"Who was that?" I asked.
    Ann-the-Bank’s pink flannelette nightgown lay in a rumpled heap on the floor. She was already half-way wriggled into her Liberty bodice and knickers.
    "That’s Mrs B, Miss Audrey-Joan’s mother. She sees to our welfare. C’mon. Get up. We can’t be late for breakfast."
    "Miss Audrey-Joan?"
    "That’s what we call Miss Baker, silly. Now GET UP!"
    Scrambling out of bed I pulled on the clothes I’d hung through the foot rail of the iron bedstead the night before. Then I dived under the bed, my knees bouncing on the wooden floor as I groped for my shoes and socks.
    Ann helped me with the buttons at the back of my green and white check overall.
    "Do you know how to tie your tie?"
    I slipped the preformed tie over my head and pulled it into place. Ann had turned away and missed the little trick Dilly had shown me.
"Of course I can. But I can’t do my hair. Dilly always ties my hair ribbon."
    "Can’t you brush it yourself?" Ann-the-Bank was getting cross and impatient. "We have to get down to breakfast.”
    "Then brush it and use a Kirby Grip. You do have Kirby Grips, I suppose?"
    Last night I’d jammed all my things into the chest which Ann and I had to share. I opened the top drawer, grabbed a card of Kirby Grips, pulled one off and shoved it in my hair.
    "That’ll do. Now, COME ON. And don’t forget your gas mask."
    Grabbing my hand Ann dragged me out of our attic dormitory to race along the corridor –our progress abruptly blocked by a mountain in a flowered pinafore and Plimsolls. Mrs B.
    "And might I inquire whether our faces and hands have experienced soap and water this morning?"
    Before I could open my mouth, Ann-the-Bank answered in a flash.
    "Yes, Mrs Baker."
    She lied. Ann-the-Bank actually lied.
    "And our new person? Patricia?"
    Ann’s fingernails dug deep into my palm. I nodded and looked down at my shoes.
    "Hmph. Let me see." Mrs Baker’s finger lifted my chin. A pair of terrifying dark grey eyes examined my face.
    "Hmph. Very well, off you go."
    We did. Speeding down the two flights of back stairs, our feet clattering on the bare, grey painted wood, gas mask boxes bouncing on our backs, we skidded to a stop in the passage outside the kitchen door. Ann pulled me in behind the last child waiting in a line against the wall.
    "The queue for breakfast. Follow me and do what I do."
    First we took a thick white china bowl from a pile that looked as though it would topple over, then stepping up to the huge Aga stove, another strange lady plonked a ladle-full of stiff and steaming porridge into our bowls. Next, a table where Miss Baker smiled at me as she poured a moat of milk around the hill of porridge.
    "Good morning, Patricia. I hope you slept well. Just follow Ann. She’ll show you where to go."
    "Yes, Miss Baker. Thank you, Miss Baker."
    Ann tossed her head again. I followed. She led me into a wood panelled room where three long tables covered with shiny yellow oil cloth, were lined up side by side. There was just room to squeeze between the rows of chairs and benches set around them. One table was already filled with chattering children. Ann pulled at my jumper and pointed to the one closest to the door. Behind the door, stood a three-shelved metal trolley on wheels. The top level, was crammed with cups of the same thick china as the porridge bowls. The middle tier had four rows of jam jars, each labelled with a name and containing, Ann told me, sugar. The sugar levels in the jars varied but none of them was anywhere near half full. Beside the sugar jars, were four rows of butter crocks, also labelled. Each contained a small square of bright yellow margarine and a smaller square of pale butter. On the bottom tier were six plates of thickly sliced bread.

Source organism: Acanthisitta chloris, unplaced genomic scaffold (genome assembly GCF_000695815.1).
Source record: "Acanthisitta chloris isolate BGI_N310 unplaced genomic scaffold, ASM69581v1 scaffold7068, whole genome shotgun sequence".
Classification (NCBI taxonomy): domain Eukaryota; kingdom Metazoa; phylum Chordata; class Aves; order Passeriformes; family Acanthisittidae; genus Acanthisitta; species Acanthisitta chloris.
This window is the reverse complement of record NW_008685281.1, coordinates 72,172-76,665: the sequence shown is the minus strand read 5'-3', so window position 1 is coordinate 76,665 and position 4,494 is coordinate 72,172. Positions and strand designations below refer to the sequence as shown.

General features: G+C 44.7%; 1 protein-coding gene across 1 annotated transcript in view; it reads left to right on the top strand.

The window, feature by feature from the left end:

"Get your sugar jar." Ann seemed to enjoy telling me what to do. I noticed she didn’t tell anyone else what to do, just me. I found my name, written in spidery capitals, on a dark-brown glass jar with a metal screw top. It was half-full of sugar.
    "That’s your whole ration for the week. So make it last or you’ll be eating porridge with no sugar on Friday. We get new rations on Saturdays."
    Today was Monday.
    "The same goes for your butter ration. Four ounces of marg. and two ounces of butter for the whole week. And we get that," Ann jerked her head at the bread, "twice a day. Breakfast and tea."
    I didn’t know what two or four ounces meant and I later found out that neither did Ann – even though she was seven and had been at boarding school for six months. It was just the size of our butter and margarine rations and had nothing to do with Arithmetic.
    "Why did you make me hurry so much to get down for breakfast?" I asked.
    "Because if you don’t get the porridge off the top of the pot, you get the burned stuff at the bottom. Besides, if we eat our breakfast first, we get into the loo queue first, when the lavatories aren’t so smelly."
    I couldn’t really think of an answer to that so I ate my porridge, which was horrible. I looked around. So many strange faces. They all stared at me and whispered amongst themselves.